the tentmaker

daily thoughts on the common lectionary

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Location: Sharpsburg, Georgia, United States

"...because he was of the same trade, he stayed with them, and they worked together — by trade they were tentmakers." Acts 18:3. Tentmaker is a title taken by bi-vocational pastors. As such, I am both a pastor and a project manager. I am a pastor of a local congregation of moderate, accepting and affirming people who worship in the Baptist tradition. We call our church "Hope Memorial Baptist" and we are about 40 in number. I am also a project manager of major construction projects for the State of Georgia. My home and church is in rural Coweta County, between Peachtree City and Newnan, with a mailing address of Sharpsburg, Georgia.

Saturday, April 01, 2006

Sunday 4/2/06 Year B - Lent 5

Jeremiah 31:31-34
Psalm 51:1-12
Hebrews 5:5-10
John 12:20-33

Many thanks to Bloomingcactus for this sermon.

Learning to Die

How much do you think about death? Usually, I hardly think about death at all. I’m relatively young at age 60, and for the most part I am healthy. I plan to live a long time. I plan to work at least until I turn 70. Even then I hope to shepherd a community of faith as their Pastor right up to the time of my death. Both my paternal grandparents lived well into their 90’s. And there is no reason I know of that I should not live as long. But as I ponder Jesus’ words here in John, death is often present in my thoughts, just below the surface, bouncing around in my unconscious.

And Death has been on my mind a lot lately. In the past four weeks, I have performed three funerals. I performed a funeral on Tuesday, the 7th, Tuesday the 14th and Thursday the 30th. Two of the funerals were for people in my own family. Two were for people in their eighties. They had lived a long and full life. A life filled with years. A life filled with Faith. A life filled with Love.

But the funeral I preached this past Thursday was for a 43 year old man who suffered and died with lung cancer. A cancer caused by years of smoking cigarettes. I just married him and his wife this past November. As I prepared for this funeral service, my thoughts began to wander towards my own mortality. I began to wonder if my body would hold out as long as I hoped, so that I could accomplish what I hope for in life.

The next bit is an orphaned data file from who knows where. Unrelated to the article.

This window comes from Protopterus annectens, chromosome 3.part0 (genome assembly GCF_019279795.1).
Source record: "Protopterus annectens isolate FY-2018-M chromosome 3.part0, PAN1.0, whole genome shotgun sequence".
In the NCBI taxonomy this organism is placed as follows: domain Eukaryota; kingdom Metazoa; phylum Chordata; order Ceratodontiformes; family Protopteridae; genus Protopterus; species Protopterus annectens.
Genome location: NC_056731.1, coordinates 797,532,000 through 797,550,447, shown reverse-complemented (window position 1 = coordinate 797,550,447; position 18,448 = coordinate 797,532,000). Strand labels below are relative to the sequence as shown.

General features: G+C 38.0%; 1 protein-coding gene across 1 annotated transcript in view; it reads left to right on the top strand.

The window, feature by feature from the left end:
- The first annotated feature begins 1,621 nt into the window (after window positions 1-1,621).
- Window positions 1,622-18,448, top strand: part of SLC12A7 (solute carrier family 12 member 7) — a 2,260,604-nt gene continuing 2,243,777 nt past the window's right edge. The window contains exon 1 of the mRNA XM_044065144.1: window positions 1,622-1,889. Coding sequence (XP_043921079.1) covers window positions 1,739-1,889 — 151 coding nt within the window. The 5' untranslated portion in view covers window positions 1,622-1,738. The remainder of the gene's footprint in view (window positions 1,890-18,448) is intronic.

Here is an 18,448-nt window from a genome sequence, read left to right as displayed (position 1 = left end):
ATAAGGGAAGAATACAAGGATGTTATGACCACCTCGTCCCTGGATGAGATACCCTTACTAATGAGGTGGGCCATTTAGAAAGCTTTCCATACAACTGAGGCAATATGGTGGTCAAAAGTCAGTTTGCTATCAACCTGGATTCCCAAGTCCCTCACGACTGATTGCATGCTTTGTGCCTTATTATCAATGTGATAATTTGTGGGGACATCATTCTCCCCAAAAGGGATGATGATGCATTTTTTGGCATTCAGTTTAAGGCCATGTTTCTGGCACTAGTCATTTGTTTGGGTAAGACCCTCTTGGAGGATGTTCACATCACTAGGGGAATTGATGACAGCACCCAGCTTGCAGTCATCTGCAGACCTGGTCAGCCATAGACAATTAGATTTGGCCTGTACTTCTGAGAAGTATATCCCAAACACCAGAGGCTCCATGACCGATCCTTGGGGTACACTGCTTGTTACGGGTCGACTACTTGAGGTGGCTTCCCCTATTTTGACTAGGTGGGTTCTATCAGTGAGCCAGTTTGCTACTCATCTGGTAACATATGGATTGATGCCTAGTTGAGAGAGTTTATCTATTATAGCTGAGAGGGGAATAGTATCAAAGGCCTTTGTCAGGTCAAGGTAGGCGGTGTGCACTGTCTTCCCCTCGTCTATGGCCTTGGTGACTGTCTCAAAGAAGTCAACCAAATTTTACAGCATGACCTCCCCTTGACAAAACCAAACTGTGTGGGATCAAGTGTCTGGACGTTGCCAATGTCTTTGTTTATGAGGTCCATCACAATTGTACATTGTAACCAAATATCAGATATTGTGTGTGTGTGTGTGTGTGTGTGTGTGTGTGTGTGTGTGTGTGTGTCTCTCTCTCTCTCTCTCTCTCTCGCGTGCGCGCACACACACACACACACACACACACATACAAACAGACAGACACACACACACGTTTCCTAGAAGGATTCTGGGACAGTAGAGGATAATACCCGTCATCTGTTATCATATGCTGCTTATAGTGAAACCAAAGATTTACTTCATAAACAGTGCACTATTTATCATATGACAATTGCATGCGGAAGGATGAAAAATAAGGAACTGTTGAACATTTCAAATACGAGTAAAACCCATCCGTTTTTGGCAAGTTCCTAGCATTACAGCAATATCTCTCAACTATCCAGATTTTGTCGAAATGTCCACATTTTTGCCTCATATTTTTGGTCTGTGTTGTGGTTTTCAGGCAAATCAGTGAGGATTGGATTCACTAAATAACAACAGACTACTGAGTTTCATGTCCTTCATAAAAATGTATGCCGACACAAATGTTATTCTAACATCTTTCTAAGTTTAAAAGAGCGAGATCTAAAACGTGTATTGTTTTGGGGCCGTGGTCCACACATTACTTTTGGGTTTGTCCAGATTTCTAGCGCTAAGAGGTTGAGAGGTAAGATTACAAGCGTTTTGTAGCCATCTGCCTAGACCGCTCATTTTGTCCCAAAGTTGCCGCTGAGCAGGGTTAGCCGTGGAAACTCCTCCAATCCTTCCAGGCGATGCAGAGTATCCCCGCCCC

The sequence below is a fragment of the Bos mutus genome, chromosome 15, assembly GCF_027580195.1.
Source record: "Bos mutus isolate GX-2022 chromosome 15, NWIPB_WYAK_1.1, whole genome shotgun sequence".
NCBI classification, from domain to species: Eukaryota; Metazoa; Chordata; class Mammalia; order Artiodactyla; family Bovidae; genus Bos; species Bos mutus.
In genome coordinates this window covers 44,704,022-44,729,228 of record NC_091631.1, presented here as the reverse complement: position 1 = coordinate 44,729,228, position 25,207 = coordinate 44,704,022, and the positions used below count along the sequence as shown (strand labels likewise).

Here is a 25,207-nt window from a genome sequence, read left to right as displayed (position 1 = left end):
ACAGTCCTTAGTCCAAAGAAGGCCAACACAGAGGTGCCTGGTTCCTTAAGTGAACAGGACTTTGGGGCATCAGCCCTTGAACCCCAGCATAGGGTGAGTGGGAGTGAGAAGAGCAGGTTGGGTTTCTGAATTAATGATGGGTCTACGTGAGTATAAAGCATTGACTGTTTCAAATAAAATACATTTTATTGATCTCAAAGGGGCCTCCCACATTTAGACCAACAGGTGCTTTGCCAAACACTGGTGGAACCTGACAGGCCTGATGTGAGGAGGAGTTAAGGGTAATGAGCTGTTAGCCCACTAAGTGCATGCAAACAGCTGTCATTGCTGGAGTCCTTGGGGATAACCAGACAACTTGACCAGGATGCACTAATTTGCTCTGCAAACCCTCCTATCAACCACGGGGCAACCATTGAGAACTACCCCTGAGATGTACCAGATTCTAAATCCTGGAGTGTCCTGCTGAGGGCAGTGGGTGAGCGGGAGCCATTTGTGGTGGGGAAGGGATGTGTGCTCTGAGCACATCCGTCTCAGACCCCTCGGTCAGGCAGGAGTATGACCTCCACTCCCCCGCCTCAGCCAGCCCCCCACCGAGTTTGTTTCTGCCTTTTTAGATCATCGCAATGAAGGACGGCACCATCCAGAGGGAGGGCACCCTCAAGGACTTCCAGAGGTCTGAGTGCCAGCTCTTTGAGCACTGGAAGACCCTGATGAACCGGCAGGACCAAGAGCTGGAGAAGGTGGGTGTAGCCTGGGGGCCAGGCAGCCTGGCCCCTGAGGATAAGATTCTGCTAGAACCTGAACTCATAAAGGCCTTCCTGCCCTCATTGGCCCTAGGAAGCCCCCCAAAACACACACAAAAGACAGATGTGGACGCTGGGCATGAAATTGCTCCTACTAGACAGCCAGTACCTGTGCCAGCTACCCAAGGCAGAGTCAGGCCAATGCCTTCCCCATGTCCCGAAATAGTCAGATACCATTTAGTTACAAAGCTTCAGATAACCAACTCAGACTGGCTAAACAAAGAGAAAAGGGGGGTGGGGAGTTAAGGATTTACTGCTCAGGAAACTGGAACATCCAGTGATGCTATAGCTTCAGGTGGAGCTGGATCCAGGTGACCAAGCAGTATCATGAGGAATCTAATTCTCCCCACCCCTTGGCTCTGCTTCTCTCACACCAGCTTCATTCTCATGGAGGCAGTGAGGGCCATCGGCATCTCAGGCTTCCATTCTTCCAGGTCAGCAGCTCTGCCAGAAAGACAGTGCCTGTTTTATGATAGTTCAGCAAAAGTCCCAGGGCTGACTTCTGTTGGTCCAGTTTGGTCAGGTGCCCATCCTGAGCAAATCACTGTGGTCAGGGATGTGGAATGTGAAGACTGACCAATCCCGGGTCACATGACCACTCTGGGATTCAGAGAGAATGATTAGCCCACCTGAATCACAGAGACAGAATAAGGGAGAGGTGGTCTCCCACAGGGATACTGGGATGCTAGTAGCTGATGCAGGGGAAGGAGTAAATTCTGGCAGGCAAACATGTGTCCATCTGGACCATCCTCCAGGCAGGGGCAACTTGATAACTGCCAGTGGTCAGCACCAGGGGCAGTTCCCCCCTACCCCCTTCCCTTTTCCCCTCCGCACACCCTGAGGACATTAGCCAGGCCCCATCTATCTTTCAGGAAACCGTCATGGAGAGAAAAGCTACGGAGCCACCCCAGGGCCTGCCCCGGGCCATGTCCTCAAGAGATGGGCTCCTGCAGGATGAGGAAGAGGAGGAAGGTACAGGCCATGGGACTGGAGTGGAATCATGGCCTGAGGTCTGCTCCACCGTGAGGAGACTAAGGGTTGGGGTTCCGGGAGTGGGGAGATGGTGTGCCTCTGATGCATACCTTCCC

How quickly thoughts can move to death. The fear of death is always lurking in the crazy tangle of our minds, just waiting to be activated. It is not a morbid or pathological fear, for I truly believe my life is not nearly over.

Still, there is this lingering fear of death. It is not just a fear of the actual act of dying. It is the fear of dying without meaning, dying without fulfilling my life’s purpose. My ego fears the loss of control of my autonomy, being rendered something less than the most important thing in the world. Thoughts of death remind the self that it just isn’t all that important in the overall scheme of things, for we could be gone in an instant and the world will go on without us. It is the little deaths that plague us, the death of self-importance, ego, meaningfulness, relevance and control.

As Easter approaches, the scriptures bring us near to the reality of death. Jesus has been predicting his own death and now, in our scripture this morning, He reflects upon it:
Very truly, I tell you, unless a grain of wheat falls into the earth and dies, it remains just a single grain; but if it dies, it bears much fruit. Those who love their life lose it, and those who hate their life in this world will keep it for eternal life.
Jesus talks of death as if it were a necessary loss. He turns to images of nature where death and life are always cycling back and forth. The seed dies in the ground and comes up again with new life, giving a great abundance back to the earth. We watch the trees every Fall as green leaves lose their life giving power of photosynthesis, turning brown, yellow and red and plunging to the ground in a colorful death. But what might these natural examples have to do with a human life, when we die not with beautiful leaves or more seeds but in loss of faculties and bodies that waste away before us?

The truth is, parts of us are dying all the time. You probably just lost half a million or so cells just listening to this sentence. We all lose about 100,000 cells per second. Fortunately, in a healthy body, just as many cells are being reproduced as are lost. Healthy bodies have this constant cycle of cells dying and the rebirth of new ones. Some scientists say that we are regenerated every seven years, which is an enormous relief to me.

Apparently, cells that don’t die off in the normal cycle are a real problem. These cells are related to diseases like cancer and become problematic because they get in the way and block the healthy development of the body.

I believe this is true in the spiritual and emotional life as well. “Those who love their life will lose it, but those who lose their lives for my sake will save it.” Our failure to let go and let some things die is a primary spiritual disease, for new life can’t come without some death. The failure to forgive leads to death of relationship while anger and bitterness ravage the spirit like a cancer. Holding on to regrets strangles hope before it can lift us to new life. Trying to control events and other people leads to frustration, excessive stress, and exhaustion. Forgiveness and letting go of control are spiritual exercises in the art of dying so that new life may abound.